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Old Sep 6, 2011, 2:38 PM   #9
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Quote:
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For example, let's take a 70/80-200mm lens. If you're shooting bands in low light, then image stabilization can be extremely beneficial as you may be dealing with 1/125 or slower shutter speeds. If you're shooting basketball then it's not that important because you need faster shutter speeds anyway.
With my E-620, I'll bump the ISO until 800 to get a decent shutter speed (above that, noise creeps up fast). I'll up to 1600 if I REALLY want that shot.

However, if I can go up to 3200 ISO, get adequate shutter speed and I can stand the noise, then IS isn't for me? I do realized that if I had IS, I could potentially save on the noise due to lower ISO. Interesting predicament!

But for me, today, as we speak, better AF and ISO peformance would be a boon to my photography for sure.

Need to research E-5 vs D90/D7000 AF performance now
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Old Sep 6, 2011, 3:32 PM   #10
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But for me, today, as we speak, better AF and ISO peformance would be a boon to my photography for sure.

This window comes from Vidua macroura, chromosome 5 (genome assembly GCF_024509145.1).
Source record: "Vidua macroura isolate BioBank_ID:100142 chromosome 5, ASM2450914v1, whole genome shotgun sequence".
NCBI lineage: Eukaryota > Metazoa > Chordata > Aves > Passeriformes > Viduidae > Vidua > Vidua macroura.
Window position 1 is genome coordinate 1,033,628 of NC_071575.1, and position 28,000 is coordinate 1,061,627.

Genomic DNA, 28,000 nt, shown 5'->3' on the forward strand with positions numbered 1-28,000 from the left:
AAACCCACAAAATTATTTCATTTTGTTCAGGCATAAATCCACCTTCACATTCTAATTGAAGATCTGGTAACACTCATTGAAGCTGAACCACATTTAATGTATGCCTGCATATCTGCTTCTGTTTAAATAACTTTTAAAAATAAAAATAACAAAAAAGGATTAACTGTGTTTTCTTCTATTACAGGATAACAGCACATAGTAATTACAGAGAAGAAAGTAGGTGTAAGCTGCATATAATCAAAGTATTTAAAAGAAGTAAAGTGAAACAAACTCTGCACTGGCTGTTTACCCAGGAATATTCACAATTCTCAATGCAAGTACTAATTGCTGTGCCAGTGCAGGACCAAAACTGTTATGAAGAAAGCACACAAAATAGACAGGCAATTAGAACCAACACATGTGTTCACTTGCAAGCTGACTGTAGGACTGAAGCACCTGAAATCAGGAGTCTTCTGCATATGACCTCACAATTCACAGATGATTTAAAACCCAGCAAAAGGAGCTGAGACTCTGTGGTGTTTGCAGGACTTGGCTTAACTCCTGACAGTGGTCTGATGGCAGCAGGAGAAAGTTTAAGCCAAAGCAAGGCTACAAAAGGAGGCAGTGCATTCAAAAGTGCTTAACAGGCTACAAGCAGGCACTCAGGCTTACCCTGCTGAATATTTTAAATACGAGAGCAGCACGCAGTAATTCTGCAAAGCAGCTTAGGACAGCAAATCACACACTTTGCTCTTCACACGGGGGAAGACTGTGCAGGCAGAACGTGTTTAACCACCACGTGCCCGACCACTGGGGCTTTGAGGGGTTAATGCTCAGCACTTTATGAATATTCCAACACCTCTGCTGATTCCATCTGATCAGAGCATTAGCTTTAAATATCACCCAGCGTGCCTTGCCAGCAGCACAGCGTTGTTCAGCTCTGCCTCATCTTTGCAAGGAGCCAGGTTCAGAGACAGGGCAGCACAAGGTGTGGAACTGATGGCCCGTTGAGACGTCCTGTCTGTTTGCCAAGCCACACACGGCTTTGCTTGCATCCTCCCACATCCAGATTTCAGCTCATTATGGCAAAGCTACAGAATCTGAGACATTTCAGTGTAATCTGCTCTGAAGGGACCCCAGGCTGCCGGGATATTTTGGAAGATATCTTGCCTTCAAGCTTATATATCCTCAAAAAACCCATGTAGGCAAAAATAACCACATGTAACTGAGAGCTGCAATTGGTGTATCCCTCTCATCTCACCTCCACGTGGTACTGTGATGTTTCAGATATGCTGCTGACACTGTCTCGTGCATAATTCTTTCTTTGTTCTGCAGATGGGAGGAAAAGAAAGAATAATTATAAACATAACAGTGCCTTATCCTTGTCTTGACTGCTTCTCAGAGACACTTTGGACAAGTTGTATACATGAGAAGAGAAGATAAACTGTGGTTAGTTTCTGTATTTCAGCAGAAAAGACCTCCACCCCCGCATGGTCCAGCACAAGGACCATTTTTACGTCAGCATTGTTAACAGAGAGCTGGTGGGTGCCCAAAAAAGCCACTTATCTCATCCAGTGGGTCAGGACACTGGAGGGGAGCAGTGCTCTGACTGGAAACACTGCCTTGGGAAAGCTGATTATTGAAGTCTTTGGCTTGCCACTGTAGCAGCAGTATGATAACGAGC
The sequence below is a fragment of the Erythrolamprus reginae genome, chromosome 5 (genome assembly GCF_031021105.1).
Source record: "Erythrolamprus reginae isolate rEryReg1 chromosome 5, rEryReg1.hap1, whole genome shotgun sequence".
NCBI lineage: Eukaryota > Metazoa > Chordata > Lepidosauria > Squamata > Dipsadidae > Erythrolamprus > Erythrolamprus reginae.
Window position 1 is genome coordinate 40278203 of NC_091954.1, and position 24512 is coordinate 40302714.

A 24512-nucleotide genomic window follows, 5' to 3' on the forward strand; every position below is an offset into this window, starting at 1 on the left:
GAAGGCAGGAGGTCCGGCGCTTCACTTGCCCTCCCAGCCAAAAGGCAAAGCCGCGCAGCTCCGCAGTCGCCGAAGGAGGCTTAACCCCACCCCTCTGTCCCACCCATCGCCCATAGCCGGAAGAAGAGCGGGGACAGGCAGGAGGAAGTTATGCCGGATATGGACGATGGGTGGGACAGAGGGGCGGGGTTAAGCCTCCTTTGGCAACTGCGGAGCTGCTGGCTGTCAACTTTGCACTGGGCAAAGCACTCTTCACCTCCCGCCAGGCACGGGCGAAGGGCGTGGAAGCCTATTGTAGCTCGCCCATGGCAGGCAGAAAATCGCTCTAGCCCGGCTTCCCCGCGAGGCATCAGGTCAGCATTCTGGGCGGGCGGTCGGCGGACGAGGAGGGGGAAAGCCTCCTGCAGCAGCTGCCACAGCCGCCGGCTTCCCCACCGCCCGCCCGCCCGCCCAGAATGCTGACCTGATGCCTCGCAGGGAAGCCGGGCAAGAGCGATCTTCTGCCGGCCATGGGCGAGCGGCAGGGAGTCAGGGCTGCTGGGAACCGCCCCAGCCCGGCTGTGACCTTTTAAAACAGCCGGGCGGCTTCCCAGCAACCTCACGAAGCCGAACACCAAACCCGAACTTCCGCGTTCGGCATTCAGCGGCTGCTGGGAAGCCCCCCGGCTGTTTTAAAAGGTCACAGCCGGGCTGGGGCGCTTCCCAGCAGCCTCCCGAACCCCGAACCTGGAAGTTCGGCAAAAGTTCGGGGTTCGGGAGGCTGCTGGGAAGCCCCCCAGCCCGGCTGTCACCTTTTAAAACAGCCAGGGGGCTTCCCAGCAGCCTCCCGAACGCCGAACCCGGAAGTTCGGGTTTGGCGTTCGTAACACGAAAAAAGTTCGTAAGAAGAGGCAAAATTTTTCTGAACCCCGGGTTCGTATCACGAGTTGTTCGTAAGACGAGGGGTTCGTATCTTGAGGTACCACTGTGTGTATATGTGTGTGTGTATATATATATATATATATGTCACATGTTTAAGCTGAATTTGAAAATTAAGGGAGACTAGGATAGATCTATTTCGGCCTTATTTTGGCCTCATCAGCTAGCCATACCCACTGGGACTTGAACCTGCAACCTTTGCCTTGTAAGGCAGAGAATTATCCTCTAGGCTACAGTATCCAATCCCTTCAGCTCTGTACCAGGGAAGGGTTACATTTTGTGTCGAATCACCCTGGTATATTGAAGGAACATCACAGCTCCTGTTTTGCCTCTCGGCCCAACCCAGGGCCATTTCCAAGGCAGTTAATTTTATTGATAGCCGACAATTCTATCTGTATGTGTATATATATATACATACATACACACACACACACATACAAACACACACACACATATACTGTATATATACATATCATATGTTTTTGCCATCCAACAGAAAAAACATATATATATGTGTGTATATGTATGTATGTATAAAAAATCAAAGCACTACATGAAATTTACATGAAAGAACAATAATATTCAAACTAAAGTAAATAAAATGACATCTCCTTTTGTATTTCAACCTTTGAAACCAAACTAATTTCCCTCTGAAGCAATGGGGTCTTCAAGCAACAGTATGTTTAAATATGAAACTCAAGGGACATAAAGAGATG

Need to research E-5 vs D90/D7000 AF performance now

Hi Dan,

Speaking from my own recent experience as well as reading just about everything there is about the E-5, there is no doubt , in my mind, that the AF system found in the D90 is significantly more sophisticated than the one found in my E-30 and I would offer, the E-5.

The important consideration(IMHO) in auto focus is not necessarily how fast the camera can auto focus the lens as much as it's ability to 'lock' onto the subject once AF is achieved. Therein lies the rub.

I've always had little problem focusing a 50-200mm ED lens with the E-30. In fact, the 50-200mm ED lens can focus on a bird or subject that is much closer than the 70-200mm f2.8. It's when the subject starts to move- fly, in the case of a bird that I've had major frustrations being able to have the AF system stay locked on. With my E-30, having the lens stay locked onto the subject is a hit and miss affair. I've read nothing nor heard nothing that inspired confidence in me to upgrade to an E-5.

I will tell you this, in the weeks since I bought the D90+ 70-200mm f2.8, I now no longer, even think about the AF system. It just works as was intended.

I've read a number of reviews of the D7000 and all state that the AF system found in the D7000 is even better than the one found in the D90.

A good read is this one posted by Thom Hogan:


http://bythom.com/nikond7000review.htm


Good luck in whatever you decide.